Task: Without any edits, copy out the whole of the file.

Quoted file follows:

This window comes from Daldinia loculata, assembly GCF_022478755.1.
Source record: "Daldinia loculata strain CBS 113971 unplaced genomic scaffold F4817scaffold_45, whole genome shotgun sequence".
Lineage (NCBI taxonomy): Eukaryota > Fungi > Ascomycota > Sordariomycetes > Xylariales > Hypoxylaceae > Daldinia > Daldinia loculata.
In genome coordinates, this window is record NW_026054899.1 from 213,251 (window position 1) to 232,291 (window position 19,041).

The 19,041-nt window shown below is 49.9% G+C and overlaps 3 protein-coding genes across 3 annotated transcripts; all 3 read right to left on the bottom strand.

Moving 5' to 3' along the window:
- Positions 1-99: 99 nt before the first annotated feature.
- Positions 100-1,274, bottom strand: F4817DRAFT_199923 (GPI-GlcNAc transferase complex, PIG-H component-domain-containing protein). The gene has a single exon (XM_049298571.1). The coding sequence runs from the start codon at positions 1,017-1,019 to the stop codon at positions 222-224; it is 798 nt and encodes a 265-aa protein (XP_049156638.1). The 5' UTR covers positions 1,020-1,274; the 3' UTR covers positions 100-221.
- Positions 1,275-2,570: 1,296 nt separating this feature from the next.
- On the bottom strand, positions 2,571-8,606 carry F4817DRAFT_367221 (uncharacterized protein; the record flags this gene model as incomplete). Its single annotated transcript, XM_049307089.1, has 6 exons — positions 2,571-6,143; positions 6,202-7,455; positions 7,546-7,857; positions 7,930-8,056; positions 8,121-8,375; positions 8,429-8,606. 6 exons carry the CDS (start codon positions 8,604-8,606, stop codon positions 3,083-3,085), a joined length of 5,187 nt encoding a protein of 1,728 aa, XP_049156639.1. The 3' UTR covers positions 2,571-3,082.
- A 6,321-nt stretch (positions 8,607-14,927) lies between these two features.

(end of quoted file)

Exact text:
This window comes from Daldinia loculata, assembly GCF_022478755.1.
Source record: "Daldinia loculata strain CBS 113971 unplaced genomic scaffold F4817scaffold_45, whole genome shotgun sequence".
Lineage (NCBI taxonomy): Eukaryota > Fungi > Ascomycota > Sordariomycetes > Xylariales > Hypoxylaceae > Daldinia > Daldinia loculata.
In genome coordinates, this window is record NW_026054899.1 from 213,251 (window position 1) to 232,291 (window position 19,041).

The 19,041-nt window shown below is 49.9% G+C and overlaps 3 protein-coding genes across 3 annotated transcripts; all 3 read right to left on the bottom strand.

Moving 5' to 3' along the window:
- Positions 1-99: 99 nt before the first annotated feature.
- Positions 100-1,274, bottom strand: F4817DRAFT_199923 (GPI-GlcNAc transferase complex, PIG-H component-domain-containing protein). The gene has a single exon (XM_049298571.1). The coding sequence runs from the start codon at positions 1,017-1,019 to the stop codon at positions 222-224; it is 798 nt and encodes a 265-aa protein (XP_049156638.1). The 5' UTR covers positions 1,020-1,274; the 3' UTR covers positions 100-221.
- Positions 1,275-2,570: 1,296 nt separating this feature from the next.
- On the bottom strand, positions 2,571-8,606 carry F4817DRAFT_367221 (uncharacterized protein; the record flags this gene model as incomplete). Its single annotated transcript, XM_049307089.1, has 6 exons — positions 2,571-6,143; positions 6,202-7,455; positions 7,546-7,857; positions 7,930-8,056; positions 8,121-8,375; positions 8,429-8,606. 6 exons carry the CDS (start codon positions 8,604-8,606, stop codon positions 3,083-3,085), a joined length of 5,187 nt encoding a protein of 1,728 aa, XP_049156639.1. The 3' UTR covers positions 2,571-3,082.
- A 6,321-nt stretch (positions 8,607-14,927) lies between these two features.